52.0.13.132 bash: line 69: /etc/chef/client.rb: No such file or directory
52.0.13.132 bash: line 77: /etc/chef/first-boot.json: No such file or directory
52.0.13.132 Starting first Chef Client run...
52.0.13.132 bash: line 83: chef-client: command not found

Solution

Using the option "--sudo" does the trick



knife bootstrap 52.0.13.132 --ssh-user ec2-user --identity-file ~/.ssh/xyz.pem --sudo --node-name first1 --run-list 'recipe[some_thing]'

52.0.13.132 Installing Chef Client...
52.0.13.132   % Total    % Received % Xferd  Average Speed   Time    Time     Time  Current
52.0.13.132                                  Dload  Upload   Total   Spent    Left  Speed
100 18285  100 18285    0     0  49365      0 --:--:-- --:--:-- --:--:-- 49552
52.0.13.132 Downloading Chef 11 for el...
52.0.13.132 downloading https://www.opscode.com/chef/metadata?v=11&prerelease=false&nightlies=false&p=el&pv=7&m=x86_64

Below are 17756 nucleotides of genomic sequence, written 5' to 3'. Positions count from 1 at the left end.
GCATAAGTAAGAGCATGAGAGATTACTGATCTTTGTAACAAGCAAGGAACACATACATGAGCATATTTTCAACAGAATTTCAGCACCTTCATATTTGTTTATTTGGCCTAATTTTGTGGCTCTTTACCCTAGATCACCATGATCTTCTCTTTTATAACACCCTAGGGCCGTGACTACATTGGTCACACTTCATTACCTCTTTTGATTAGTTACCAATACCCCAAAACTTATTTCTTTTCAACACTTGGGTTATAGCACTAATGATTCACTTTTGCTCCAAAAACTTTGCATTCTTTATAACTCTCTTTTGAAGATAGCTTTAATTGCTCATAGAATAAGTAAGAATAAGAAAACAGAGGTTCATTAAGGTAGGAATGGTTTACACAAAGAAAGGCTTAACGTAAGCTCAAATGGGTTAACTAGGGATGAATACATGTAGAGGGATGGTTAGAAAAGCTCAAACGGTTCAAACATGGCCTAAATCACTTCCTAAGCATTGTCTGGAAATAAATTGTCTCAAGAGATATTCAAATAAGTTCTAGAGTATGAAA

52.0.13.132   to file /tmp/install.sh.1005/metadata.txt
52.0.13.132 trying curl...
52.0.13.132 url https://opscode-omnibus-packages.s3.amazonaws.com/el/6/x86_64/chef-11.18.6-1.el6.x86_64.rpm
52.0.13.132 md5 b4ccffea24007b83ffdd99b16aea9661
52.0.13.132 sha256 f531541c6786f274bd62fb46bc1ea8f2d70c083e10777b2544c6503c0f90c598
52.0.13.132 yolo true
52.0.13.132 downloaded metadata file looks valid...
52.0.13.132 downloading https://opscode-omnibus-packages.s3.amazonaws.com/el/6/x86_64/chef-11.18.6-1.el6.x86_64.rpm
52.0.13.132   to file /tmp/install.sh.1005/chef-11.18.6-1.el6.x86_64.rpm
52.0.13.132 trying curl...
52.0.13.132 Comparing checksum with sha256sum...
52.0.13.132
52.0.13.132 WARNING: Chef-Client has not been regression tested on this O/S Distribution
52.0.13.132 WARNING: Do not use this configuration for Production Applications.  Use at your own risk.
52.0.13.132
52.0.13.132 Installing Chef 11
52.0.13.132 installing with rpm...
52.0.13.132 warning: /tmp/install.sh.1005/chef-11.18.6-1.el6.x86_64.rpm: Header V4 DSA/SHA1 Signature, key ID 83ef826a: NOKEY
52.0.13.132 Preparing...                          ################################# [100%]
52.0.13.132 Updating / installing...
52.0.13.132    1:chef-11.18.6-1.el6               ################################# [100%]
52.0.13.132 Thank you for installing Chef!
52.0.13.132 Starting first Chef Client run...
52.0.13.132 [2015-02-06T07:25:37-05:00] WARN: